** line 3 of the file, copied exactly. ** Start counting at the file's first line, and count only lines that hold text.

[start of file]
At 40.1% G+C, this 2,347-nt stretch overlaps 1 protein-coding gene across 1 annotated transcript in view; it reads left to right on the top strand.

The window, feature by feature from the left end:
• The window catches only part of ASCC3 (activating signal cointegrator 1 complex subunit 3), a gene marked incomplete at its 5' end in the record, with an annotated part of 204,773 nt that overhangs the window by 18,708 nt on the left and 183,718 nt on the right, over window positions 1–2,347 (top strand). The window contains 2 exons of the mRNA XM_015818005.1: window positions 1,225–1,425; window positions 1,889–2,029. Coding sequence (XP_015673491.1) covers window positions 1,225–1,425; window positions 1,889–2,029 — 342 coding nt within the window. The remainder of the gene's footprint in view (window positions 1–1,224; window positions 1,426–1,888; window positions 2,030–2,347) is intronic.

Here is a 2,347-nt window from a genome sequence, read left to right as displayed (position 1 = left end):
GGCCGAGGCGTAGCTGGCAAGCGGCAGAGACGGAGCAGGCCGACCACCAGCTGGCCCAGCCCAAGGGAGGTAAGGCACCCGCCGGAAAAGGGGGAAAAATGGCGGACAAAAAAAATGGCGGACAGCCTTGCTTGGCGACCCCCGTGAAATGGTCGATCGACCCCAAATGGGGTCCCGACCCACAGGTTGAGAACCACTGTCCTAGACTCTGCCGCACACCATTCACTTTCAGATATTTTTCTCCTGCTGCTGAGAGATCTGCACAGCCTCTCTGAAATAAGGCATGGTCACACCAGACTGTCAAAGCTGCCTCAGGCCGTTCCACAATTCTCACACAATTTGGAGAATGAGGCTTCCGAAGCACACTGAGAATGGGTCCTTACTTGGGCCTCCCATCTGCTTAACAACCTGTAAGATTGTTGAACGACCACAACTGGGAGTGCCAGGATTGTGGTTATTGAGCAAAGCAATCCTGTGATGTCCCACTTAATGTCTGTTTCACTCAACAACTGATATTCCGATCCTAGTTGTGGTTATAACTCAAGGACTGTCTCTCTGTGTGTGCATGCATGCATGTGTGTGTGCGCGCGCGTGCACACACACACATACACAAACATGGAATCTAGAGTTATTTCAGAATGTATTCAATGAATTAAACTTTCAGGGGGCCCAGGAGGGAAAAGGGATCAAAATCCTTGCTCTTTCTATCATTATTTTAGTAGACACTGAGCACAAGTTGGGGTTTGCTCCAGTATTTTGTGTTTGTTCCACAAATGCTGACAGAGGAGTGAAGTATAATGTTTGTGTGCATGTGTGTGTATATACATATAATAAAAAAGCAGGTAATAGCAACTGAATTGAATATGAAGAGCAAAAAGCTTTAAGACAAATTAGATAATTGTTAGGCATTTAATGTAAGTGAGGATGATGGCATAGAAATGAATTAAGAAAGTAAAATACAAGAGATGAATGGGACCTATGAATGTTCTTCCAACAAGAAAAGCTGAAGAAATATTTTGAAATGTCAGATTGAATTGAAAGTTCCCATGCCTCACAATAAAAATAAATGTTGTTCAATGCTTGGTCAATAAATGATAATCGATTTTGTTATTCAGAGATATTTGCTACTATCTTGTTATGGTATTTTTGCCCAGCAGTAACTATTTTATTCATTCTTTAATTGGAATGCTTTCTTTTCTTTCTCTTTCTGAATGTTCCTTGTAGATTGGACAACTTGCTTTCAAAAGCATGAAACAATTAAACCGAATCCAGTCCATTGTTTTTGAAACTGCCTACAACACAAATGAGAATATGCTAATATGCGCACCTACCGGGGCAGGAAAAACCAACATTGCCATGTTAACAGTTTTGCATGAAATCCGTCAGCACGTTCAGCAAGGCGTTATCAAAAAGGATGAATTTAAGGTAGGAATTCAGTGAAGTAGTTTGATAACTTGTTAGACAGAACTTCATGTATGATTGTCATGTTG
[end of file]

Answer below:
• The window catches only part of ASCC3 (activating signal cointegrator 1 complex subunit 3), a gene marked incomplete at its 5' end in the record, with an annotated part of 204,773 nt that overhangs the window by 18,708 nt on the left and 183,718 nt on the right, over window positions 1–2,347 (top strand). The window contains 2 exons of the mRNA XM_015818005.1: window positions 1,225–1,425; window positions 1,889–2,029. Coding sequence (XP_015673491.1) covers window positions 1,225–1,425; window positions 1,889–2,029 — 342 coding nt within the window. The remainder of the gene's footprint in view (window positions 1–1,224; window positions 1,426–1,888; window positions 2,030–2,347) is intronic.